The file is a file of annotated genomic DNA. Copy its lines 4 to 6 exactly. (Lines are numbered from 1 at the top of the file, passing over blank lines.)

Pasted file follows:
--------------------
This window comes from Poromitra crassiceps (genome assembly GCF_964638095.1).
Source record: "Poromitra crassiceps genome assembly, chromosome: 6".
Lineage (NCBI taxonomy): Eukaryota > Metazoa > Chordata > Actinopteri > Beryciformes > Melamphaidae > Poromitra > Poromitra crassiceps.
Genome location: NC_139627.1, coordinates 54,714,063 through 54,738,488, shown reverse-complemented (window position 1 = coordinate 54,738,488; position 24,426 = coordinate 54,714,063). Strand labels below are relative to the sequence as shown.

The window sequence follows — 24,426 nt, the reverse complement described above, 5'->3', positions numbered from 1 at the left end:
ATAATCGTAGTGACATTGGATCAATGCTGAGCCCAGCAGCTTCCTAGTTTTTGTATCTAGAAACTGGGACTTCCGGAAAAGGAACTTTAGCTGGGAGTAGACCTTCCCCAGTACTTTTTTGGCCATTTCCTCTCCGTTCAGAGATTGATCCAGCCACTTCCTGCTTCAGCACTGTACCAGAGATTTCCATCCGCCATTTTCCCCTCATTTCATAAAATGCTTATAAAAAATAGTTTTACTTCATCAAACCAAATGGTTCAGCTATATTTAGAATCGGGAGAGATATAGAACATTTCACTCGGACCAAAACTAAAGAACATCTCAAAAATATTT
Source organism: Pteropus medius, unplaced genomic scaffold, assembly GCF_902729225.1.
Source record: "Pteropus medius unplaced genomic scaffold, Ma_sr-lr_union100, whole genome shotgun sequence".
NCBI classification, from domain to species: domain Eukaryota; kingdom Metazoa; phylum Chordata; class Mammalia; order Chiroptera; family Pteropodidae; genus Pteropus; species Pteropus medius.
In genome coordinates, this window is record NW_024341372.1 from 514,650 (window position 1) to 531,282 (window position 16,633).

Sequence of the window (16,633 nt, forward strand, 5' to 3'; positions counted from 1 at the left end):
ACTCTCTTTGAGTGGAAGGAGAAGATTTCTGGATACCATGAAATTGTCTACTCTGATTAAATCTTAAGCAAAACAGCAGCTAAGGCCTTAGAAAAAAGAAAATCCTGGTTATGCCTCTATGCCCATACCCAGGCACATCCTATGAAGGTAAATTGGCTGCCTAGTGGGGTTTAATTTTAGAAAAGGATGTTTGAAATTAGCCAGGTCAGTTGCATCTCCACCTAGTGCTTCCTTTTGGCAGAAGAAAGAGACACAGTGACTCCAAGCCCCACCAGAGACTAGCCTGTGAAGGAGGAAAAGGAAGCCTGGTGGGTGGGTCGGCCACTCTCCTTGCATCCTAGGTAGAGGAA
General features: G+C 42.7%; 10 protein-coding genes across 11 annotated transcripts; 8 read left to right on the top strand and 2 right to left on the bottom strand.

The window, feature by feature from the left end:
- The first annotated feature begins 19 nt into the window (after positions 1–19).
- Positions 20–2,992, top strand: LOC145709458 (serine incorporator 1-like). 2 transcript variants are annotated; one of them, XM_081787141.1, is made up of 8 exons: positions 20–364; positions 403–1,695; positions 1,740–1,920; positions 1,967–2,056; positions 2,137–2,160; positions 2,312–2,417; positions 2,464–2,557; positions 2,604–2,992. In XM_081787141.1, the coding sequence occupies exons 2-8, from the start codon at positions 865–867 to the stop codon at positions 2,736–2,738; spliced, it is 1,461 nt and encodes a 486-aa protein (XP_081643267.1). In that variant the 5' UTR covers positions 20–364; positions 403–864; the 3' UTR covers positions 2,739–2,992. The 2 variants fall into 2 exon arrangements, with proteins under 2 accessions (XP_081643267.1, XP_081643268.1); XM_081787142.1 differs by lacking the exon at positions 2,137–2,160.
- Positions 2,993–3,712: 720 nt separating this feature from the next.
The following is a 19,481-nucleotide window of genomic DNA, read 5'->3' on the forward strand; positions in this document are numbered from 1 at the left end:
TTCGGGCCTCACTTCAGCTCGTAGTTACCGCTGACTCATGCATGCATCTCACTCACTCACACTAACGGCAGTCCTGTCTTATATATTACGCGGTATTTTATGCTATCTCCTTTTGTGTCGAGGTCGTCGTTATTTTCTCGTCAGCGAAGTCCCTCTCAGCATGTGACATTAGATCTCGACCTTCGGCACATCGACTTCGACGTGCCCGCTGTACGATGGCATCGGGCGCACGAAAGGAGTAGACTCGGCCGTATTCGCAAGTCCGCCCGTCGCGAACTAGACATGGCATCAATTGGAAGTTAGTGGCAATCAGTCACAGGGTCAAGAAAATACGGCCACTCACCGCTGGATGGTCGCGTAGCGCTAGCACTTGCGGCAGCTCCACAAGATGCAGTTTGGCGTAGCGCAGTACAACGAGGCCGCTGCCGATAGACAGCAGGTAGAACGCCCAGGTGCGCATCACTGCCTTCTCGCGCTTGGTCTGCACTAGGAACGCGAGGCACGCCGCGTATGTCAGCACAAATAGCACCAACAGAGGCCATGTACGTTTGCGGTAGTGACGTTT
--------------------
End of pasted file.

Genome location: NC_139627.1, coordinates 54,714,063 through 54,738,488, shown reverse-complemented (window position 1 = coordinate 54,738,488; position 24,426 = coordinate 54,714,063). Strand labels below are relative to the sequence as shown.

The window sequence follows — 24,426 nt, the reverse complement described above, 5'->3', positions numbered from 1 at the left end:
ATAATCGTAGTGACATTGGATCAATGCTGAGCCCAGCAGCTTCCTAGTTTTTGTATCTAGAAACTGGGACTTCCGGAAAAGGAACTTTAGCTGGGAGTAGACCTTCCCCAGTACTTTTTTGGCCATTTCCTCTCCGTTCAGAGATTGATCCAGCCACTTCCTGCTTCAGCACTGTACCAGAGATTTCCATCCGCCATTTTCCCCTCATTTCATAAAATGCTTATAAAAAATAGTTTTACTTCATCAAACCAAATGGTTCAGCTATATTTAGAATCGGGAGAGATATAGAACATTTCACTCGGACCAAAACTAAAGAACATCTCAAAAATATTT